The Challenges of Organic Certification

Once upon a time, the only question we had about our food was “is it edible?” If so, we ate it. Today, an increasing number of consumers have a lot more questions. Is it free-range? Is it low-fat? Is it local? Is it organic? These questions are (or ought to be) followed by a second level of questions: How do you know it’s free-range, or low-fat, or local, or organic?

Of course, the only way to know for sure that your food is organic is to grow it yourself. But you can’t feed the several hundred million people in North America that way, let alone the whole world. So we mostly rely on others to grow our food for us. So, when we want our food to have particular, (especially invisible) characteristics, we either have to trust the grower, or trust some middle-man to verify the grower’s claims. Hence, certification. But people tasked with certifying things (anything, really) just constitute another set of questions. How do we know we can trust their word?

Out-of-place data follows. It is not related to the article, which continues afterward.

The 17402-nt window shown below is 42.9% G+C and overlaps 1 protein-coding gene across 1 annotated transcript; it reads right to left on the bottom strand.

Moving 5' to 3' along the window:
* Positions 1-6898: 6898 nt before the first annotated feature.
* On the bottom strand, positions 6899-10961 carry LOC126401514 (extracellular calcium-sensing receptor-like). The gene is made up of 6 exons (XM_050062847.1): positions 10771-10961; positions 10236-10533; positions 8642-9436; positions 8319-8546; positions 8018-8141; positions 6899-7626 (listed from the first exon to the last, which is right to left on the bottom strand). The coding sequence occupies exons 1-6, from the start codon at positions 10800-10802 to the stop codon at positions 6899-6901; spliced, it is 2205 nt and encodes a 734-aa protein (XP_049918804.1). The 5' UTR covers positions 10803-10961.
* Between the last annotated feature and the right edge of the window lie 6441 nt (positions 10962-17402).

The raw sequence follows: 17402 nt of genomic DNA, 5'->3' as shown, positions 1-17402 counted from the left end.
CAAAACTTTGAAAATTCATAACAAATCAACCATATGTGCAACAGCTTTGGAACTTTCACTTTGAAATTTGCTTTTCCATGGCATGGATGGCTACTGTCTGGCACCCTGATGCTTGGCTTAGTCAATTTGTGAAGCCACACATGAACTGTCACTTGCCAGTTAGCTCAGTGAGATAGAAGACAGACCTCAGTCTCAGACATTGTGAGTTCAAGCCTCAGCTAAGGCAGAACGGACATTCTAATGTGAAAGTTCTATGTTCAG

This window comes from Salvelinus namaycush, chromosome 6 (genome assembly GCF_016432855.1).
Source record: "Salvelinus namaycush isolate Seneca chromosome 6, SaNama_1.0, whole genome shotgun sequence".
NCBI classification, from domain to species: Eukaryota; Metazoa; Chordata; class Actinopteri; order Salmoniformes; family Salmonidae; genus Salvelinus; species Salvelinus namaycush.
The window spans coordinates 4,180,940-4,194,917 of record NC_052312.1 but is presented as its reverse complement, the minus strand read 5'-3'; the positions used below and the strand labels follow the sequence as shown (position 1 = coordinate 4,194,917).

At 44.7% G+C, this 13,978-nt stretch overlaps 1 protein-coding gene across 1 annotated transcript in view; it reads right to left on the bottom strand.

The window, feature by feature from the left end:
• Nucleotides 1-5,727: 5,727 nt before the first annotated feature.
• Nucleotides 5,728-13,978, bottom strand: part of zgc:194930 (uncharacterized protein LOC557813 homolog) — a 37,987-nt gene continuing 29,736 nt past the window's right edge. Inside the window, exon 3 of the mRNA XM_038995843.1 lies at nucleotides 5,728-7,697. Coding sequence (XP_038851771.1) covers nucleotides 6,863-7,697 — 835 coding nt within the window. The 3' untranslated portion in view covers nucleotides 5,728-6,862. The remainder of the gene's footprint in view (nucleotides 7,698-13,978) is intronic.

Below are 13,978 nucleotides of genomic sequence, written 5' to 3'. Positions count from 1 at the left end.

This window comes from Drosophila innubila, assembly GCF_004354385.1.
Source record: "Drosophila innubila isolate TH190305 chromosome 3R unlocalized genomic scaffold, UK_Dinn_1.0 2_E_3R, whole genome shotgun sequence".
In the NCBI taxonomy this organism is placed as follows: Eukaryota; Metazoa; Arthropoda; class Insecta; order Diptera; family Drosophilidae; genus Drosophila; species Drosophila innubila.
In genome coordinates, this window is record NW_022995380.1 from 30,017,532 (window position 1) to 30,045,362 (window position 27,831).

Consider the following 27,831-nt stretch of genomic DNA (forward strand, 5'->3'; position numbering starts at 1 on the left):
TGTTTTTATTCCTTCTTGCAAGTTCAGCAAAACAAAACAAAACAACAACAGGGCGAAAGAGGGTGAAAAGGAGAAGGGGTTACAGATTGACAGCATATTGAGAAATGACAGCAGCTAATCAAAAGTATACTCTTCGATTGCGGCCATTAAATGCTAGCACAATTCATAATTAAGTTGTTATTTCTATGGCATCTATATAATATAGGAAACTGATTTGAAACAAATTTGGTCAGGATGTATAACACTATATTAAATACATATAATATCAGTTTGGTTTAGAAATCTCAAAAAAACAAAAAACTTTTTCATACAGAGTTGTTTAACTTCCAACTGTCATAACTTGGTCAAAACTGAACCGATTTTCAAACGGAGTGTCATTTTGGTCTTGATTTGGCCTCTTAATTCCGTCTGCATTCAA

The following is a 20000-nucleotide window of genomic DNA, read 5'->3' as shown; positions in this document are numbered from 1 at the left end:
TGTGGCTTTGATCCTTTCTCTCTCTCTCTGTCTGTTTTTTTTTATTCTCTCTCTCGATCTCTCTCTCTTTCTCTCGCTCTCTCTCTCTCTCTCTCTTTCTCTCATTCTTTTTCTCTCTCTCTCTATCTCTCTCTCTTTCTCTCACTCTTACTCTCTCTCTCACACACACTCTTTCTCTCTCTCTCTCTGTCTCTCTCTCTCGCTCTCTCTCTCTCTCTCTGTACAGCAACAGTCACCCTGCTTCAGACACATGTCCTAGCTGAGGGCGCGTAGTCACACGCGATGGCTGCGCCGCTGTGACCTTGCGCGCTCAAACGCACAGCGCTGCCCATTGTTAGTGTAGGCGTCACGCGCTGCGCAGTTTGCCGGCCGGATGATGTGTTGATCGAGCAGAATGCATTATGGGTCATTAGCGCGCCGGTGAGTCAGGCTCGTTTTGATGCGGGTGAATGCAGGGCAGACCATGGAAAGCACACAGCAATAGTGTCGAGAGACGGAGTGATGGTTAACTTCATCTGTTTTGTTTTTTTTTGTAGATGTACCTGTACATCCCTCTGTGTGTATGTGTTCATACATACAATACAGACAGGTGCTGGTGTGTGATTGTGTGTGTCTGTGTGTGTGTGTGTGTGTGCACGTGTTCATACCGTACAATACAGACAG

From Food Safety News: USDA Bans U.S. Organic Inspector in China

The U.S. Department of Agriculture (USDA) announced yesterday it has banned one of the leading American inspectors of organic foods in China over conflict of interest concerns.

The now-banned firm, the Organic Crop Improvement Association (O.C.I.A.) of Nebraska, which had been certified by the USDA to inspect organic farms, was using Chinese government employees to inspect state-owned farms growing products destined to be exported to the U.S. wearing the USDA organic seal….

About Chris MacDonald

I'm a philosopher who teaches at Ryerson University's Ted Rogers School of Management in Toronto, Canada. Most of my scholarly research is on business ethics and healthcare ethics.
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